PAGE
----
Haper Colins 2006
On July 22, 1962, the Mariner I spacecraft was launched, with intent to study the planet Venus. The steering on the spacecraft’s booster rocket was controlled from the ground. A problem in the booster’s receiver, lead to an onboard computer taking over. A transcription error had lead to a hyphen not being added to the computer code. The error lead to serious over correction in the spacecraft’s steering. To prevent the craft from crashing into Atlantic shipping lanes (or possibly onto inhabited land), the range officer detonated the craft.
I was born just over a month before the Mariner 1 launch, but never in all my years, had I personally run into any significant issues related to the lack of any hyphens. That is, until I received a copy of a novel by Dave Duncan for review. I brought the book with me into work, to show some co-workers. One of them asked me, “has he written many books?”
I replied, “I think this is his thirty-second novel.”
A third co-worker looked confused and said, “How can you have a thirty second novel?”
I, also confused, replied matter of factly, “You write thirty-one books, then you write one more...”
All confusion was cleared up when they said, “Ah, I wondered how you could read a novel in thirty seconds.”
The first half of Jaguar Knights is fairly dialogue heavy. I remembered wondering then, why I wasn’t getting bored while reading the story. I by no means consider dialogue an inherently boring aspect of a story. It is a matter of personal taste that stories consisting largely of conversation, some times leave me wondering where the actual plot events, action and narrative are. Not so with Jaguar Knights though. In fact I got wondering to such an extent why I wasn’t finding this dialogue heavy story boring, that it began distracting me from the story itself. So I put the novel aside for a few days. When I came back to the novel, I realized the answer. Authors often impart something of themselves into some of their characters. In this novel, Dave Duncan has imparted a very interesting part of himself into some of the characters. He’s made them good storytellers. The dialogue heavy story is interesting, because the dialogue is interesting.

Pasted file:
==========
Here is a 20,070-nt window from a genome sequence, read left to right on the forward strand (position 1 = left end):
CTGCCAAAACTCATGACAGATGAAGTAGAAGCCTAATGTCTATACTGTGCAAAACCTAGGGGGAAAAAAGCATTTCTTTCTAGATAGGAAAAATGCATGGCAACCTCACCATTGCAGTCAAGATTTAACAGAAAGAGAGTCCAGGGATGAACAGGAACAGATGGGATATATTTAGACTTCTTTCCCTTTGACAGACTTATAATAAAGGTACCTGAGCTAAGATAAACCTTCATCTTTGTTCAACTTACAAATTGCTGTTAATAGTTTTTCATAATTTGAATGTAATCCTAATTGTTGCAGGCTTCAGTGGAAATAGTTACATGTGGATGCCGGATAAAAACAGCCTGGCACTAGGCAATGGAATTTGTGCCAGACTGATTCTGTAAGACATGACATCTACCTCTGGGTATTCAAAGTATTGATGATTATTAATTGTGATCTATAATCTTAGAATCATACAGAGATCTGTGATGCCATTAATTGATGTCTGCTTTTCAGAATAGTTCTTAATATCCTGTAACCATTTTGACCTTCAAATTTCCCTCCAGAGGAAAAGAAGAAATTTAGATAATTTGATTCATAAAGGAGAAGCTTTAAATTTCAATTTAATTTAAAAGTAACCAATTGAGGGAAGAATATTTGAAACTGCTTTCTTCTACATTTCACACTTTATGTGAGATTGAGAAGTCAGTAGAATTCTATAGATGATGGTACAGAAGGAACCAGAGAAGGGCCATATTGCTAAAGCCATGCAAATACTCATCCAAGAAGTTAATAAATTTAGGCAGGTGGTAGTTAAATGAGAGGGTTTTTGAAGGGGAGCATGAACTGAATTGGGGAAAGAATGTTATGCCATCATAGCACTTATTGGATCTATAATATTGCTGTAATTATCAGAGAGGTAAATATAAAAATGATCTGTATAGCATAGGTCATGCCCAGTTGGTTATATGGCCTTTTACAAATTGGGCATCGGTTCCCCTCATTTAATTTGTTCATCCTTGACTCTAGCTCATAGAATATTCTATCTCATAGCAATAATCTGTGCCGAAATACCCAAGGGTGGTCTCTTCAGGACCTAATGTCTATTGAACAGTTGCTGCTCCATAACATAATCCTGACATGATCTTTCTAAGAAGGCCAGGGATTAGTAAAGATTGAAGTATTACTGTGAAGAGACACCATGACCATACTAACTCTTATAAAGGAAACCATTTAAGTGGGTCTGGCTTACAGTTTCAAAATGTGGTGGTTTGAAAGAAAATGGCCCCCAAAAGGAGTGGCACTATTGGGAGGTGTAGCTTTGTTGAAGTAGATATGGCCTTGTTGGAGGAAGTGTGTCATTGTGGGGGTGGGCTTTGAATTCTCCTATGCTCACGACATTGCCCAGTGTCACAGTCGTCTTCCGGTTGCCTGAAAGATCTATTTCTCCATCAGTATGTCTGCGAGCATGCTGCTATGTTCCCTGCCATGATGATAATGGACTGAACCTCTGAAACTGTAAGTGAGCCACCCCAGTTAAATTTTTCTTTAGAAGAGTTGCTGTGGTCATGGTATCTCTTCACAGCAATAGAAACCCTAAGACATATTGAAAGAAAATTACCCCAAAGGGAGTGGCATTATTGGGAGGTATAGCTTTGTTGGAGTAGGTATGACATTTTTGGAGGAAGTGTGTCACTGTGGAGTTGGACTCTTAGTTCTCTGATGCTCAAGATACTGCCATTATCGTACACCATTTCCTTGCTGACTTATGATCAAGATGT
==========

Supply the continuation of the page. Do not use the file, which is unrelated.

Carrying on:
Jaguar Knights is part of the King’s Blades series. I can’t give a comparison of this novel to the previous ones in the series, as I haven’t read them. I can say that this story stands well on it’s own, even as it is apparent that there is a great deal of history and back-story. Members of the King’s Blades are attacked and, in spite of the Blades' magical enhancements and training, one of the charges they’re bonded to is taken from them. Much of the first half of the book is people’s analysis of the attack; people traveling to and examining the site. The examination of the battle scene included the application of incantations as well as some interesting pre-scientific age forensic analysis. The second half of the story takes us to Central America, showing us a fantastic portrayal of Montezuman Eagle Knights and Jaguar Knights, and the complex necromantic society they live in.
I have the impression that Dave Duncan enjoys examining historical and fantastic worlds in his world, and considering how little things could cause significant changes in those worlds. One example was a European character in Jaguar Knights teaching some of the Central Americans how to make sail boats capable of tacking into the wind, by having them create a catamaran from two war canoes, and adding a keel.
Dave Duncan and Spider Robinson signing books after reading from
"Jaguar Knights" and "Variable Star." (Bolen Books, Victoria BC. October 2006.)
I checked, and it turns out that Jaguar Knights is in fact Dave Duncan’s thirty-fifth novel, not his thirty-second.
The Mariner II spacecraft managed a flyby of Venus on December 14, 1962.
Review by Karl Johanson.
Originally in Neo-opsis issue 9.